It's certainly easy to respect the passion and zeal of fans who want to win an SEC title, even it means playing one more game, and will therefore pull for Arkansas. On the other hand, why take chances? After a week of watching the status quo rattled, perhaps the best bet for Alabama fans is to hope for a calm weekend, even if it is trimmed in purple and gold.
Barrett Jones resumed practicing at left tackle this week after sitting out the past two while recovering from what he described as nagging injuries. The latest was a high ankle sprain he suffered in a 9-6 overtime loss to LSU. Jones missed last year's Iron Bowl because of an injury, and said he feels good after two days of practice this week. "Every time I do see that game, it hurts a little bit more," he said. "I definitely tried to rehab hard to get back for this one." This week, Jones was named a finalist for the Outland Trophy, awarded annually to the nation's top interior lineman. "I think I've been really blessed to play with four really good offensive linemen, and also great running backs that make me look a lot better than I really am," he said.
Regular-season football games are always going to be important, no matter what postseason system you use, because there aren't that many of them. A loss under the current system affects your BCS ranking. A loss in a playoff system affects your chances for a postseason berth and optimal seeding. If there's any game that's unimportant in the big picture, it might be this year's SEC championship game. It is likely that if LSU beats Arkansas but loses to Georgia in Atlanta next week, the Tigers will still be among the top two in the BCS rankings and will play in the BCS title game anyway. It's happened before Oklahoma got drilled 35-7 by Kansas State in the 2003 Big 12 title game and still played LSU in the BCS championship game that same year.
"We really don't have any interest in anybody playing in the Pac-12 or Pac-10, or whatever it is, or the Big 12," Saban said. "Any of those games really don't matter. None of those games matter. Nothing matters except how we play in this game. That's all that matters." There was a pause. For other coaches, it might be considered a pause for comic timing. For Saban, it was a deadly serious afterthought/warning/light-bulb moment. "In fact," he continued, "I think I'm going to tell the team today that if they want to watch the LSU-Arkansas game, turn it off and go watch some Auburn film. That game means nothing to us either."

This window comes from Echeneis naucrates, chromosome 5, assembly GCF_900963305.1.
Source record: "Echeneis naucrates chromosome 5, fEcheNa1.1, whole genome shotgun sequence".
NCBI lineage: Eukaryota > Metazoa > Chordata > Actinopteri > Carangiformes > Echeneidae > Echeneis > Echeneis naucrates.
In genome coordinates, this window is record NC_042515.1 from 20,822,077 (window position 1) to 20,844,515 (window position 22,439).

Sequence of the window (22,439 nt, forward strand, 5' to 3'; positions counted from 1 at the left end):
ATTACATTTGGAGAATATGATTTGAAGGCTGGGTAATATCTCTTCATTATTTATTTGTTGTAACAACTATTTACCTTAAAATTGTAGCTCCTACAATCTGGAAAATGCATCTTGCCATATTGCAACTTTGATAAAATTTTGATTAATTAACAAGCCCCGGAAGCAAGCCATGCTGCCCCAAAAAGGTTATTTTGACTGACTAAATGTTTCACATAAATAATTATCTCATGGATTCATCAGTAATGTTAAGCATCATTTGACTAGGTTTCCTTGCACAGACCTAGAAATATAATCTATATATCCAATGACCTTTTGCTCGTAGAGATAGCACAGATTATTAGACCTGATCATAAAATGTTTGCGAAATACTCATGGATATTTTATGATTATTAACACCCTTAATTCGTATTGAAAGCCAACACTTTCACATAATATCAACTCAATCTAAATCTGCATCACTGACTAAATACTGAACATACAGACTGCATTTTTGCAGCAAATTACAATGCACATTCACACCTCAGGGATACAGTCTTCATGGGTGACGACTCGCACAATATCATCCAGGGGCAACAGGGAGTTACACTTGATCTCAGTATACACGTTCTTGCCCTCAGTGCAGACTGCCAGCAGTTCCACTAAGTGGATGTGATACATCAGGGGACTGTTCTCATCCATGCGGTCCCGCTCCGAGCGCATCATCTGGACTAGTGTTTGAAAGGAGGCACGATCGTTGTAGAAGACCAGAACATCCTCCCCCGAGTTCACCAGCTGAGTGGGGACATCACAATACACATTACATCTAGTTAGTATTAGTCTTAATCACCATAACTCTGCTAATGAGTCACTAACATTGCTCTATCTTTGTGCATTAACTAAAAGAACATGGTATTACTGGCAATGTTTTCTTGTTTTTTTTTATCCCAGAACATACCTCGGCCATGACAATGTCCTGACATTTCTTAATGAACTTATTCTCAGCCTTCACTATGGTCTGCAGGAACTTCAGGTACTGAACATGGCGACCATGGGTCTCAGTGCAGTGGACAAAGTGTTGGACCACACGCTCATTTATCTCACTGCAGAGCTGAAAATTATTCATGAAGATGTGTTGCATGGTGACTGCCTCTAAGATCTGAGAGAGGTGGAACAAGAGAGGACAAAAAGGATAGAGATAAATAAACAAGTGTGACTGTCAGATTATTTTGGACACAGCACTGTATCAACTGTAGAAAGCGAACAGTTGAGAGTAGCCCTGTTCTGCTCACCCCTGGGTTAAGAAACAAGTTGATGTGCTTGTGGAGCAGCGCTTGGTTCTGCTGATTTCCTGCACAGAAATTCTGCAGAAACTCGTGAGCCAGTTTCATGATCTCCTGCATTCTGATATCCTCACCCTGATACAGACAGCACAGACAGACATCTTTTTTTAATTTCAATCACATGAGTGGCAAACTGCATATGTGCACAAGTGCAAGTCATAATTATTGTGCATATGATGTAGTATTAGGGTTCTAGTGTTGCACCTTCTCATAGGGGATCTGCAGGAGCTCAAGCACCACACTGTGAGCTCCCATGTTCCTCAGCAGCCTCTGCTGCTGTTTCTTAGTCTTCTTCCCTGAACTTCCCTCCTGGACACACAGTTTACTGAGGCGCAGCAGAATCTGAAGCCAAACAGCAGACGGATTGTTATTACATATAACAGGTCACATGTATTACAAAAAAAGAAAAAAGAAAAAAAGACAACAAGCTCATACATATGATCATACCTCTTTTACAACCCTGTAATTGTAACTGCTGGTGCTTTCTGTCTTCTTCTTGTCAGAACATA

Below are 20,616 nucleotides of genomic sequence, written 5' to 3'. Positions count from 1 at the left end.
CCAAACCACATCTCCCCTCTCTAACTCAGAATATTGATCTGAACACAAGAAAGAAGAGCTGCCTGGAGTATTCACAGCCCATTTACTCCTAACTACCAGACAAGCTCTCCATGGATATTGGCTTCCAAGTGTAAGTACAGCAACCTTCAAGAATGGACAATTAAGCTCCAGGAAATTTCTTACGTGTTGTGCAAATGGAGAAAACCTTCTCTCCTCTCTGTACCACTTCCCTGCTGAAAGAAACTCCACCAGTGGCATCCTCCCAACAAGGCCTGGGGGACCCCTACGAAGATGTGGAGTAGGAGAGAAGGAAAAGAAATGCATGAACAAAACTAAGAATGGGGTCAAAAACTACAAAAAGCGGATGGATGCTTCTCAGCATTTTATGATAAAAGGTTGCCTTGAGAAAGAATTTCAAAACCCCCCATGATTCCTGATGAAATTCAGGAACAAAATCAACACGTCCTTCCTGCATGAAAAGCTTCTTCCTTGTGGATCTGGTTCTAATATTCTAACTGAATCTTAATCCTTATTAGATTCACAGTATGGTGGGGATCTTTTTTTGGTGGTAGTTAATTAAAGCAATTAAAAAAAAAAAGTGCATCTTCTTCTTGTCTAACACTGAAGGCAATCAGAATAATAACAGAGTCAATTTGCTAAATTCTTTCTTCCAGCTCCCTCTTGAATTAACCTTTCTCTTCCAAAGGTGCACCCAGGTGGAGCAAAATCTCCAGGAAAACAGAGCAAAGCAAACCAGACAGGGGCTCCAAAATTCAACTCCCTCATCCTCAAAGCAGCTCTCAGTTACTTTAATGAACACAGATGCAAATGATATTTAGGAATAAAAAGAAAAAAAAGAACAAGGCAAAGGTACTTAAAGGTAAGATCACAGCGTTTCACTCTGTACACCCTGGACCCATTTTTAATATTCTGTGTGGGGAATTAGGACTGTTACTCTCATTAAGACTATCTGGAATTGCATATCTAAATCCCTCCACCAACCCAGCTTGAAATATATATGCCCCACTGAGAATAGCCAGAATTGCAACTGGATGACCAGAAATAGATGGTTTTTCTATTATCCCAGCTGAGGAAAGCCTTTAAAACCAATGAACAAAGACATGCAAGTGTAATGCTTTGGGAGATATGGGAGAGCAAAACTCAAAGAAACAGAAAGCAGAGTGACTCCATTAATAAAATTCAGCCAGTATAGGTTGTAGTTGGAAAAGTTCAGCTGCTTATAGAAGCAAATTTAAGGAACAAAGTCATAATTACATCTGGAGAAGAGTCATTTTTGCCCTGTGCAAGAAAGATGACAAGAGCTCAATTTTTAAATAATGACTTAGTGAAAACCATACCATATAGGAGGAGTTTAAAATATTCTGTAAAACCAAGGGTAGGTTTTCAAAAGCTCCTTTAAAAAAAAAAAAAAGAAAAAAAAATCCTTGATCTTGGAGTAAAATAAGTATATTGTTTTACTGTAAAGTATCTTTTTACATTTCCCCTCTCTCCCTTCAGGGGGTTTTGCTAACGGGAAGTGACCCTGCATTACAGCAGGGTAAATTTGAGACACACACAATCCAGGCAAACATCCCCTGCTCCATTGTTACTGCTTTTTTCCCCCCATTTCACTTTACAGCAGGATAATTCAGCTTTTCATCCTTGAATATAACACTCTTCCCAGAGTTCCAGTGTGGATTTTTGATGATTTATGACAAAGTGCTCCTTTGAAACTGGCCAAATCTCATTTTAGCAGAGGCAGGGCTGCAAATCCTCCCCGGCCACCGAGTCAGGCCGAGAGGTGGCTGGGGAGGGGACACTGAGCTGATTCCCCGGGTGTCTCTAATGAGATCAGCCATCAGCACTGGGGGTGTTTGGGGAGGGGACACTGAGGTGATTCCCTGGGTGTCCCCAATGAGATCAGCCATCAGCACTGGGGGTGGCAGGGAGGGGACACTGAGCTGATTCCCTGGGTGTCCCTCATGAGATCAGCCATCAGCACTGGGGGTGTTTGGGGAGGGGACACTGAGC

The University of Alabama won the 2011 Beat Auburn Beat Hunger Food Drive by collecting 237,079 pounds of food to top Auburn University’s collection of 134,102 pounds of food. UA’s collection is an 8.5 percent increase in food donations from last year. "I am so proud of the work that our students and the staff of the West Alabama Food Bank put into the drive this year," said Wahnee Sherman, director of the UA Community Service Center. "The food drive was truly another example of this community coming together to help others."
Hightower leads the team in tackles with 72, while Upshaw leads UA in tackles for loss (14) and sacks (6.5). Other Butkus Award finalists include Nebraska's Lavonte David, Georgia's Jarvis Jones, Boston College's Luke Kuechly and Notre Dame's Manti Te'o. Hightower the fact that he and a teammate were both named finalists speaks to the strength of UA's linebacking corps as a whole. "It shows everyone we're both competitors," Hightower added. "It means a lot when you have two guys on the same team up for the same award, regardless of what award it is. Me and Courtney have been close ever since we've gotten here. We're like brothers."
But numbers, UA center William Vlachos said, matter not in the Iron Bowl. "I've played against their defense the last couple of years, and it's the most physical game you're going to play in every year. Last year, I came off the field just bleeding out of my mouth, my hands were bleeding," Vlachos said. "It's just one of those games ?that ... I'm not that worried about statistics with this game because it really ain't gonna matter. Alabama-Auburn, it's a whole different deal."